“This action puts New York landlords on notice — we will not tolerate tenant harassment or other illegal behavior,” said State Senator Zellnor Myrie. “I am grateful to Attorney General Letitia James for safeguarding the rights of tenants.”
“Predatory landlords like Toledano should know by now that New York City and New York state won’t tolerate tenant harassment and shady business practices,” said Brooklyn Borough President Antonio Reynoso. “I want to thank Attorney General James and her team for staying vigilant about protecting tenants and taking action to ensure that Toledano doesn’t harm anyone else. I hope this is a lesson to other landlords who think they can get away with treating their tenants this way.”
“Landlords like Raphael Toledano, who harass tenants and engage in dishonest business practice, do not deserve the privilege of continuing to conduct business in New York,” said New York City Council Member Rita Joseph. “I am thankful that Attorney General James was able to ban Toledano from New York real estate activity, and I am eager to work alongside her in future fights against bad-faith landlords.”
“While Toledano’s story and his attempts to use dangerous construction and intimidation in order to harass and displace rent regulated tenants were cartoonish, they are all too common in the New York real estate industry,” said Liam Reilly, housing organizer, Cooper Square Committee. “This settlement is a welcome result of years of committed organizing by Tenants Taking Control (formerly known as the Toledano Tenants’ Coalition), who have been steadfast in their demands for safe conditions and basic dignity in their homes since Madison Realty Capital financed Toledano’s descent upon the East Village over 5 years ago. I applaud the example Attorney General James has set by barring Raphael Toledano from purchasing more buildings in the city, and hope that this settlement serves as a wakeup call to show speculative landlords and real estate investment firms that when tenants are harassed and fight to give voice to their concerns, they’re heard both at home and in Albany.”
“Tenants Taking Control is grateful to Attorney General James for barring Raphael Toledano from engaging in real estate dealings throughout the state of New York,” said Liz Haak, a former tenant of Toledano. “In the future, tenants will not have to suffer the harms that Toledano inflicted on us. During his ownership of 22 buildings, Toledano harassed tenants with in-person visits and phone calls urging the acceptance of low-ball buyouts. He succeeded in intimidating almost half of the tenants into vacating their mostly rent-regulated apartments. Toledano engaged sometimes illegally in wanton destruction of habitable apartments, causing elevated levels of lead dust. Some buildings had cooking gas and intercom shutoffs. All tenants experienced a lack of janitorial maintenance services, exterminator services, and warranty of habitability. Our coalition is grateful to Attorney General James for taking action on our complaints.”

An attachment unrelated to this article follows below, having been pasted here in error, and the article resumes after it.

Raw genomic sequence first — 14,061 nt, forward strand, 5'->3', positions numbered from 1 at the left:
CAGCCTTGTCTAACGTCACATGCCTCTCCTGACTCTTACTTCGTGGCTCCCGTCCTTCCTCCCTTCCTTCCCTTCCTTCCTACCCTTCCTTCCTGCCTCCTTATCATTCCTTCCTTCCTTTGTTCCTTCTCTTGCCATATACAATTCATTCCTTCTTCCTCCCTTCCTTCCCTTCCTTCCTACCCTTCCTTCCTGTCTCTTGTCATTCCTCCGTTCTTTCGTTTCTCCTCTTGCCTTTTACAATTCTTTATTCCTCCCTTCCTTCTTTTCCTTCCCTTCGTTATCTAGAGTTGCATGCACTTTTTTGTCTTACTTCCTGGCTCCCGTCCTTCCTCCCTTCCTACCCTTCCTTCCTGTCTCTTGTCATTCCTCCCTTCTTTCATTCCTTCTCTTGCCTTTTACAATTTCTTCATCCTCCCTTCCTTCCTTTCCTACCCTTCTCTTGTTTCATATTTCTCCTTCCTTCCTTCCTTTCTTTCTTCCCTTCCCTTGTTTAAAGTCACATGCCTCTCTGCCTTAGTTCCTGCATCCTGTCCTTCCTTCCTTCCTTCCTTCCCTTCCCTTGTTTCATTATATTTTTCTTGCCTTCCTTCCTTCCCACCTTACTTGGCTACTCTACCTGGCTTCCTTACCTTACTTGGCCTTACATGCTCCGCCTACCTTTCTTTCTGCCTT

“Tenants are not pawns to be abused and discarded in big real estate’s illegal, money-making schemes,” said Sandra Mayer, a former tenant of Toledano. “At least one bad-acting chess piece has been removed from the board in New York. On behalf of future tenants who deserve peace in their homes, Tenants Taking Control is extremely grateful to Attorney General Letitia James and her staff for barring Mr. Toledano.”
“The tenants who lived through Toledano’s ownership have fought for years to recover and keep their homes.” said Mike Leonard, supervising attorney, TakeRoot Justice, which has worked with many of the tenants in Toledano’s buildings. “Attorney General James has stood with them, and it’s a relief to know now that Toledano is barred from being a landlord, that no other tenants will have to go through what they went through.”
“Landlords are often able to harass tenants without any consequences for their actions,” said Michael McKee, treasurer, Tenants Political Action Committee. “It is high time that government got serious about holding bad-acting landlords accountable for their predatory behavior instead giving them a light slap on the wrist. We thank Attorney General James for setting a powerful example.”
This matter was handled by Assistant Attorneys General Elena González and Mark Ladov, and Consumer Frauds Deputy Bureau Chief Laura Levine, under the supervision of Bureau of Consumer Frauds and Protection Chief Jane M. Azia and Housing Protection Unit Chief Brent Meltzer. The Bureau of Consumer Frauds and Protection is overseen by Chief Deputy Attorney General for Economic Justice Christopher D’Angelo, and the Housing Protection Unit is part of the Division for Social Justice led by Chief Deputy Attorney General for Social Justice Meghan Faux and overseen by First Deputy Attorney General Jennifer Levy.